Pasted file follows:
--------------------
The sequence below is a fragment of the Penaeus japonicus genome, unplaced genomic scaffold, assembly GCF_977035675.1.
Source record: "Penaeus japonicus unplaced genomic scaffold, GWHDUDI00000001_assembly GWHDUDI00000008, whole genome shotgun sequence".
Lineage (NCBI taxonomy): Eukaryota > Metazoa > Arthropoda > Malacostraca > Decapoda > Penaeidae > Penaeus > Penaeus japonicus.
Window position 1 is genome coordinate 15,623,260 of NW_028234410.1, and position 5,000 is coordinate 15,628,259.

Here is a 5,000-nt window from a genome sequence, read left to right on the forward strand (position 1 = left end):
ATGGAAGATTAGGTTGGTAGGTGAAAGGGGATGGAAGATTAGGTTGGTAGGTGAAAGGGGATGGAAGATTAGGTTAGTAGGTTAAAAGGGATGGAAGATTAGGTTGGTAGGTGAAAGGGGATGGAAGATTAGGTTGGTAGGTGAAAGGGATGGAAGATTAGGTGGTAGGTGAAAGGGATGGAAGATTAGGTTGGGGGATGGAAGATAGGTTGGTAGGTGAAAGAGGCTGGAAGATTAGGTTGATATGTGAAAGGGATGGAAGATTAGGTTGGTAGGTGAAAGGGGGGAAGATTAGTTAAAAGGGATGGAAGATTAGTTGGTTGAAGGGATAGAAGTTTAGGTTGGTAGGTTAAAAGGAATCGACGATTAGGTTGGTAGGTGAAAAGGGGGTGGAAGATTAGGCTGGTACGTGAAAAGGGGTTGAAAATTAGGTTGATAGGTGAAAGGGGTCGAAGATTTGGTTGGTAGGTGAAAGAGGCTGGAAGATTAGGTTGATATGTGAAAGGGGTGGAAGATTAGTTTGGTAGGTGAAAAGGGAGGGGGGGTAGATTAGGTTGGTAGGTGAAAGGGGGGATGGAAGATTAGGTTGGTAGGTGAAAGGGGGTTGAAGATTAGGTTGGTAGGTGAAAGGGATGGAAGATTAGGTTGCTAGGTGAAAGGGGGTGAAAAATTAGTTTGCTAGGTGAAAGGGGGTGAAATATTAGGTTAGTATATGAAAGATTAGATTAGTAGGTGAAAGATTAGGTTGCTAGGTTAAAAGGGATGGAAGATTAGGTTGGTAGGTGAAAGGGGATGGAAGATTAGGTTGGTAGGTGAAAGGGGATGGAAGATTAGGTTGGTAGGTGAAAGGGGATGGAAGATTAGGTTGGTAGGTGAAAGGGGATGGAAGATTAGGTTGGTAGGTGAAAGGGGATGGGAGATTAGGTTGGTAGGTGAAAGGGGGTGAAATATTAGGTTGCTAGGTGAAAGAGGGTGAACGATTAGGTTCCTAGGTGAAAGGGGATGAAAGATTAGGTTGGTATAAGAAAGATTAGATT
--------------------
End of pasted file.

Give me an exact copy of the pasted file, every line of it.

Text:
The sequence below is a fragment of the Penaeus japonicus genome, unplaced genomic scaffold, assembly GCF_977035675.1.
Source record: "Penaeus japonicus unplaced genomic scaffold, GWHDUDI00000001_assembly GWHDUDI00000008, whole genome shotgun sequence".
Lineage (NCBI taxonomy): Eukaryota > Metazoa > Arthropoda > Malacostraca > Decapoda > Penaeidae > Penaeus > Penaeus japonicus.
Window position 1 is genome coordinate 15,623,260 of NW_028234410.1, and position 5,000 is coordinate 15,628,259.

Here is a 5,000-nt window from a genome sequence, read left to right on the forward strand (position 1 = left end):
ATGGAAGATTAGGTTGGTAGGTGAAAGGGGATGGAAGATTAGGTTGGTAGGTGAAAGGGGATGGAAGATTAGGTTAGTAGGTTAAAAGGGATGGAAGATTAGGTTGGTAGGTGAAAGGGGATGGAAGATTAGGTTGGTAGGTGAAAGGGATGGAAGATTAGGTGGTAGGTGAAAGGGATGGAAGATTAGGTTGGGGGATGGAAGATAGGTTGGTAGGTGAAAGAGGCTGGAAGATTAGGTTGATATGTGAAAGGGATGGAAGATTAGGTTGGTAGGTGAAAGGGGGGAAGATTAGTTAAAAGGGATGGAAGATTAGTTGGTTGAAGGGATAGAAGTTTAGGTTGGTAGGTTAAAAGGAATCGACGATTAGGTTGGTAGGTGAAAAGGGGGTGGAAGATTAGGCTGGTACGTGAAAAGGGGTTGAAAATTAGGTTGATAGGTGAAAGGGGTCGAAGATTTGGTTGGTAGGTGAAAGAGGCTGGAAGATTAGGTTGATATGTGAAAGGGGTGGAAGATTAGTTTGGTAGGTGAAAAGGGAGGGGGGGTAGATTAGGTTGGTAGGTGAAAGGGGGGATGGAAGATTAGGTTGGTAGGTGAAAGGGGGTTGAAGATTAGGTTGGTAGGTGAAAGGGATGGAAGATTAGGTTGCTAGGTGAAAGGGGGTGAAAAATTAGTTTGCTAGGTGAAAGGGGGTGAAATATTAGGTTAGTATATGAAAGATTAGATTAGTAGGTGAAAGATTAGGTTGCTAGGTTAAAAGGGATGGAAGATTAGGTTGGTAGGTGAAAGGGGATGGAAGATTAGGTTGGTAGGTGAAAGGGGATGGAAGATTAGGTTGGTAGGTGAAAGGGGATGGAAGATTAGGTTGGTAGGTGAAAGGGGATGGAAGATTAGGTTGGTAGGTGAAAGGGGATGGGAGATTAGGTTGGTAGGTGAAAGGGGGTGAAATATTAGGTTGCTAGGTGAAAGAGGGTGAACGATTAGGTTCCTAGGTGAAAGGGGATGAAAGATTAGGTTGGTATAAGAAAGATTAGATT